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Vera Sergeyevna Plaoutine (1869 - 1917)

Person Notes:
— "The Morning Post" Thursday, 12 Aug 1869, page 8:
De Plaoutine. – On the 5th inst, at Tsarsko-Selo, Russia, the wife of Colonel De Plaoutine, A.D.C. to H.M. the Emperor of Russia, of a daughter.
(Same exact appeared in "The Times" on 12 Aug 1869, page 13)

— Vera Plaoutine has proved to be one of the most difficult trails to follow in the whole Plaoutine/Plautin family. Most often, in Russian sources, she is confused with her father's first cousin, Vera Sergeyevna Plautin. This Vera was actually Countess Zubov, having married Platon Zubov and raising a family. They are, however, two very distinct individuals, despite the similarity of their names.

The first sign of Vera Plaoutine appeared in the form of her birth announcement as transcribed above. It was years before the mist shrouding her identity cleared, and this was due to help from others interested in her husband's family, and the appearance of fifty hand-written pages of memories by her daughter, Mariamne. These few stories (from the memories of a very young child) shed a little light on Vera as an individual:

We lived in Petrograd [St. Petersburg] (the town of Peter, now Leningrad) in Lopoohinskaya Street, on one of the islands. The house was wooden and stood in its own grounds. It was built off the ground and we could crawl about underneath amongst the lagged central heating pipes.

. . . On the drive before reaching the house was a wing which, during the First World War, was turned into a convalescent home by my mother for soldiers. She had passed the necessary exams to run it. She wore a veil and an apron like the nurses when she went over for her round.

. . . My mother was very fond of dogs. I have already mentioned the Alsation brothers, Rob and Roy. Rob was the elder of the two. He hurt his paw once and had a dressing on it. He came every evening and put his paw on my mother's lap to have it changed.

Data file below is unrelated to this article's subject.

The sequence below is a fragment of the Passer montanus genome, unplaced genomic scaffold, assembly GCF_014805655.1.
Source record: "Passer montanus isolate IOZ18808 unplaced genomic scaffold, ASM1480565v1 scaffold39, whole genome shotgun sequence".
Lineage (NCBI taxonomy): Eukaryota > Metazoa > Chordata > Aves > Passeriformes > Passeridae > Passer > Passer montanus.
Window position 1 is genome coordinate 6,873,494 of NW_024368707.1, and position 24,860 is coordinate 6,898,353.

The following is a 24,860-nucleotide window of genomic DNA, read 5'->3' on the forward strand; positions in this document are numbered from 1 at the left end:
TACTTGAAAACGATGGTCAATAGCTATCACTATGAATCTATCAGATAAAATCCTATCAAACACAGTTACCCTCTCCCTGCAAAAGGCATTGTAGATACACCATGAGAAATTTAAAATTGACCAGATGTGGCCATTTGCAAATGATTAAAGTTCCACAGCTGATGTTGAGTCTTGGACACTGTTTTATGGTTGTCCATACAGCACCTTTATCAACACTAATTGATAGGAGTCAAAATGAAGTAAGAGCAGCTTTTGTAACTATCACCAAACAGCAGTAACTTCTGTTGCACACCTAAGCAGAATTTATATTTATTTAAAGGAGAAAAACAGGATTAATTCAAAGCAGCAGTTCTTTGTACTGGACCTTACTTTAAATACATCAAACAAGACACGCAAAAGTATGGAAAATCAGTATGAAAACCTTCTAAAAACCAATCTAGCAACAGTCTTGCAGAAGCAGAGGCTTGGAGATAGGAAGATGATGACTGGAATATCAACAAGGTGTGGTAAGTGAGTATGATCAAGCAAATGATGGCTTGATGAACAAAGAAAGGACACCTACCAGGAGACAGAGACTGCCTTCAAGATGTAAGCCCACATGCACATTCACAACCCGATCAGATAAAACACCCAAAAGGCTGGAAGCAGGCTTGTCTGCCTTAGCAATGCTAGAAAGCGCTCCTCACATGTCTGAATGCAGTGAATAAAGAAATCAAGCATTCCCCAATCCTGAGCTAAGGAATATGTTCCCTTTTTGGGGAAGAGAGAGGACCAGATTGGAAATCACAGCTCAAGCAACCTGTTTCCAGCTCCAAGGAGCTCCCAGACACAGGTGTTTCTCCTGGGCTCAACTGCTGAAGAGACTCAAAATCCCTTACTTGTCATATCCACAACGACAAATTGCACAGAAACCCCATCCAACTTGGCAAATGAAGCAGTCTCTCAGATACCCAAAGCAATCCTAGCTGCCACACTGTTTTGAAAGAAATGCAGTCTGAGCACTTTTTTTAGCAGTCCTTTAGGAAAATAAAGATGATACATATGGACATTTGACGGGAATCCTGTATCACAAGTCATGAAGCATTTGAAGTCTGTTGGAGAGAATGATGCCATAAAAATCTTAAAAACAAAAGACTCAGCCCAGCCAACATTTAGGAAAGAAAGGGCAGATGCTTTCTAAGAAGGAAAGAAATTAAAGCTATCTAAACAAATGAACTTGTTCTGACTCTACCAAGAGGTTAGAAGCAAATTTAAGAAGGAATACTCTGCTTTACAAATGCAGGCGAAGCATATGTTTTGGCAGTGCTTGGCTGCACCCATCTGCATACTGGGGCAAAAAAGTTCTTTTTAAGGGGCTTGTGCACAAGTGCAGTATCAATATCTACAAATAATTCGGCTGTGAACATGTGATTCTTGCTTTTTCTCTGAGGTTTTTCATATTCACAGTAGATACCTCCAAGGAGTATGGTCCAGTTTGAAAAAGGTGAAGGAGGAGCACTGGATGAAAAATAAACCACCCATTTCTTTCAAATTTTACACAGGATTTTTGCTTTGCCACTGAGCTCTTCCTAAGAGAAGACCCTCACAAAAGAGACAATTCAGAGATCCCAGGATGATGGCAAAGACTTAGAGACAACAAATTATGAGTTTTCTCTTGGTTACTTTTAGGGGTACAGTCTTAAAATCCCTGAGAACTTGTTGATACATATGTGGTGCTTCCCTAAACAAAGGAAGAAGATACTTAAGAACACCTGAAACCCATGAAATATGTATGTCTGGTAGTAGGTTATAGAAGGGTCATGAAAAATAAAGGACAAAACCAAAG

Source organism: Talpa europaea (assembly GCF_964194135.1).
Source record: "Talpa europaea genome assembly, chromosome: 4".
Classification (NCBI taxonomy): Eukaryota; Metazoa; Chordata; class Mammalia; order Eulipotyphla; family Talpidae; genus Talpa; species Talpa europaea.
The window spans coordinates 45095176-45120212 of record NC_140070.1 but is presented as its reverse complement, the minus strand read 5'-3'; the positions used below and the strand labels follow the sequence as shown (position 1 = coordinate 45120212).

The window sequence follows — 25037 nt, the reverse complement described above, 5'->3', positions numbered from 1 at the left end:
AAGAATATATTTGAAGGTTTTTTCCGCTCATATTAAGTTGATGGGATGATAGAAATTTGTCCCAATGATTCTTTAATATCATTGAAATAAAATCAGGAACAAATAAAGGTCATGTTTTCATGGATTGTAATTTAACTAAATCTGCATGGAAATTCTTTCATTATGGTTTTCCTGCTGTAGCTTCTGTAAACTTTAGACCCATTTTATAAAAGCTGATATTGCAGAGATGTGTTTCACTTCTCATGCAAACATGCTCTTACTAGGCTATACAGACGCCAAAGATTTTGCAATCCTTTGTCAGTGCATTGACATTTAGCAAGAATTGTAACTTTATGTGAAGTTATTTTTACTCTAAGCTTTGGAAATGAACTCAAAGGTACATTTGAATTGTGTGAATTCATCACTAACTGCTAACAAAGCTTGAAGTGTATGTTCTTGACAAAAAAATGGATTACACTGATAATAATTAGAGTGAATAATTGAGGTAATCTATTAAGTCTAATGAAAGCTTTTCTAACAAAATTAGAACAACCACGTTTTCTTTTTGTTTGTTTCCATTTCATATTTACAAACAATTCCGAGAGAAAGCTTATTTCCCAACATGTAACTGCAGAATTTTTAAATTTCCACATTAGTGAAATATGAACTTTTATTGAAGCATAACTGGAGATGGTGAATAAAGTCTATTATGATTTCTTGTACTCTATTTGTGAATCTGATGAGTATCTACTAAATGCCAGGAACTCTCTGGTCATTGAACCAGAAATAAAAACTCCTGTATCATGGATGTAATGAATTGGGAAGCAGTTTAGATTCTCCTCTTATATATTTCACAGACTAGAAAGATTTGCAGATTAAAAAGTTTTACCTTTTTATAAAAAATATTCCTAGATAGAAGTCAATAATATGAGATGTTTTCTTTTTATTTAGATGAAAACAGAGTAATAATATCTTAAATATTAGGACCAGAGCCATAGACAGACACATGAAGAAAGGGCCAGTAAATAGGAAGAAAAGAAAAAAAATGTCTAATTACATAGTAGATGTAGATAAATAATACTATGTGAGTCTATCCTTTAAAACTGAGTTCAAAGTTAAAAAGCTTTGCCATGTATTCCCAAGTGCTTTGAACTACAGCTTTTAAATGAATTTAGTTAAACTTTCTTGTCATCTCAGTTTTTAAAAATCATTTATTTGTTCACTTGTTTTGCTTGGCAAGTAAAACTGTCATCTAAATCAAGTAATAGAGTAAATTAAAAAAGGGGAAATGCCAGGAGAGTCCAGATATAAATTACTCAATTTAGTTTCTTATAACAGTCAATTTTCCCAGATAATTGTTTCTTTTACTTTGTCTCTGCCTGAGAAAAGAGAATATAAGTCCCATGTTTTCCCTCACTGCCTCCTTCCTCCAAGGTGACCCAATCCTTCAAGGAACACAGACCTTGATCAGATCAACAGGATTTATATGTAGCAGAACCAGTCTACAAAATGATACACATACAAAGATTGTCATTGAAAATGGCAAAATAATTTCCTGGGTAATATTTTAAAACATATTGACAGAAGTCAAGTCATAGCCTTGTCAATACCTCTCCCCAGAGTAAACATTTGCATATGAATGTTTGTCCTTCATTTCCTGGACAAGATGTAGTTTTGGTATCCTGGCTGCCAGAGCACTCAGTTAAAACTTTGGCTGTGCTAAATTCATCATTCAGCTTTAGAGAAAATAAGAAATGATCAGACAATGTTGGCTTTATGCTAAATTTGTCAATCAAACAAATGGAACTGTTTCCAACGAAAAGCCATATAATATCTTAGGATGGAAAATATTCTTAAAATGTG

. . . Mother had a dachshund, Poopsik, which was devoted to her.


— A few references to Vera are also made in some surviving transcripts of letters written by her younger sister, Lily:
22 Dec 1889 [Russian Date]
Yesterday, Thursday, we had a ball, we, that is to say Vera and all the big ones. Mother allowed me to come in this morning at five o'clock to dance the last quadrille. It was such fun. Vera and Mischa told a lot of people that they must stay on a long time so that I should be able to dance.
. . . I was a good deal applauded for everybody had been waiting for me. They all looked very pale and tired, just fancy they have danced the whole night.


31 Dec 1889 [Russian Date]
Wednesday morning is our grand ride to take place, and in the evening, oh it will be such fun! There are going to be about twelve pairs, not a large party you see, but dressed up and with masks. I did not expect Mother would let [u]me[/u] dress up, but when I asked her this morning if I might see them arrive she had the good idea of dressing me up and pretending that I am Vera. Collie [Vera and Lily's brother, Nikolai] is going to be a Turk, Misha [Vera and Lily's brother, Mikhail] a Janonize [?] amn. Mother has not quite settled about Vera and me yet, but it will be fun!


— Vera is also mentioned in the memories of her young cousin, Eleanor Violet Jauncey:
[1897-8] In the spring, we all went to stay in lodgings at Saltino, a village above Vallombrosa. Vera had the English nurse for her baby, complete with pram. Because the paths were bad going and some steep, she had hired a donkey and Jigino (a boy) to manage it. Vera had some plan for it to pull the pram, which was utterly useless. We all returned south, me on the donkey, which annoyed her.



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